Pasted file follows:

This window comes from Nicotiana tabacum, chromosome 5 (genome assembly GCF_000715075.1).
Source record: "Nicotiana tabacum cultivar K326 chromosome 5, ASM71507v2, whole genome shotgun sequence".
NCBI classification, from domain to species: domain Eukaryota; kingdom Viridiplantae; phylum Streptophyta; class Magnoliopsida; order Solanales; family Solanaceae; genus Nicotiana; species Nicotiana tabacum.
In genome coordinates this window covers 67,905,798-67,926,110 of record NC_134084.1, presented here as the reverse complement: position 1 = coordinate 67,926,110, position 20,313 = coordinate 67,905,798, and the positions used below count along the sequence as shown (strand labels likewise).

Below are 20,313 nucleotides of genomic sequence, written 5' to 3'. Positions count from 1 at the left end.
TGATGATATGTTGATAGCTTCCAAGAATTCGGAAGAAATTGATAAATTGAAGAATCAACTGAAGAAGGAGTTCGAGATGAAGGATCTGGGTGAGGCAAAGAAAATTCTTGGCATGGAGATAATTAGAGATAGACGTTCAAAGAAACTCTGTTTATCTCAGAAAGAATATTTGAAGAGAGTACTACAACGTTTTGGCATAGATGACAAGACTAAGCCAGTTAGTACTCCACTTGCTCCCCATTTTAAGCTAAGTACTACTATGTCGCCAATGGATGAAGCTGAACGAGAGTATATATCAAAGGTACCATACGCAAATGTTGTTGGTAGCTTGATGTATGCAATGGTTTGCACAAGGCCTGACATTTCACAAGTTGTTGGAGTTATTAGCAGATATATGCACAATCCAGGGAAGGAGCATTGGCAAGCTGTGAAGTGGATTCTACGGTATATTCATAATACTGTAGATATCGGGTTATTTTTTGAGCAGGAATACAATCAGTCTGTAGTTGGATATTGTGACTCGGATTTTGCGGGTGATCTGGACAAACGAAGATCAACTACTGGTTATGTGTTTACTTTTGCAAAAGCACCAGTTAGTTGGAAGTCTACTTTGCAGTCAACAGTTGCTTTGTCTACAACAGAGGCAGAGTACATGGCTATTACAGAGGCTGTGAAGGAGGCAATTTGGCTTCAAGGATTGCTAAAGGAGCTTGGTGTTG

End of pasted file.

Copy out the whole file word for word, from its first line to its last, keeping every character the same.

This window comes from Nicotiana tabacum, chromosome 5 (genome assembly GCF_000715075.1).
Source record: "Nicotiana tabacum cultivar K326 chromosome 5, ASM71507v2, whole genome shotgun sequence".
NCBI classification, from domain to species: domain Eukaryota; kingdom Viridiplantae; phylum Streptophyta; class Magnoliopsida; order Solanales; family Solanaceae; genus Nicotiana; species Nicotiana tabacum.
In genome coordinates this window covers 67,905,798-67,926,110 of record NC_134084.1, presented here as the reverse complement: position 1 = coordinate 67,926,110, position 20,313 = coordinate 67,905,798, and the positions used below count along the sequence as shown (strand labels likewise).

Below are 20,313 nucleotides of genomic sequence, written 5' to 3'. Positions count from 1 at the left end.
TGATGATATGTTGATAGCTTCCAAGAATTCGGAAGAAATTGATAAATTGAAGAATCAACTGAAGAAGGAGTTCGAGATGAAGGATCTGGGTGAGGCAAAGAAAATTCTTGGCATGGAGATAATTAGAGATAGACGTTCAAAGAAACTCTGTTTATCTCAGAAAGAATATTTGAAGAGAGTACTACAACGTTTTGGCATAGATGACAAGACTAAGCCAGTTAGTACTCCACTTGCTCCCCATTTTAAGCTAAGTACTACTATGTCGCCAATGGATGAAGCTGAACGAGAGTATATATCAAAGGTACCATACGCAAATGTTGTTGGTAGCTTGATGTATGCAATGGTTTGCACAAGGCCTGACATTTCACAAGTTGTTGGAGTTATTAGCAGATATATGCACAATCCAGGGAAGGAGCATTGGCAAGCTGTGAAGTGGATTCTACGGTATATTCATAATACTGTAGATATCGGGTTATTTTTTGAGCAGGAATACAATCAGTCTGTAGTTGGATATTGTGACTCGGATTTTGCGGGTGATCTGGACAAACGAAGATCAACTACTGGTTATGTGTTTACTTTTGCAAAAGCACCAGTTAGTTGGAAGTCTACTTTGCAGTCAACAGTTGCTTTGTCTACAACAGAGGCAGAGTACATGGCTATTACAGAGGCTGTGAAGGAGGCAATTTGGCTTCAAGGATTGCTAAAGGAGCTTGGTGTTG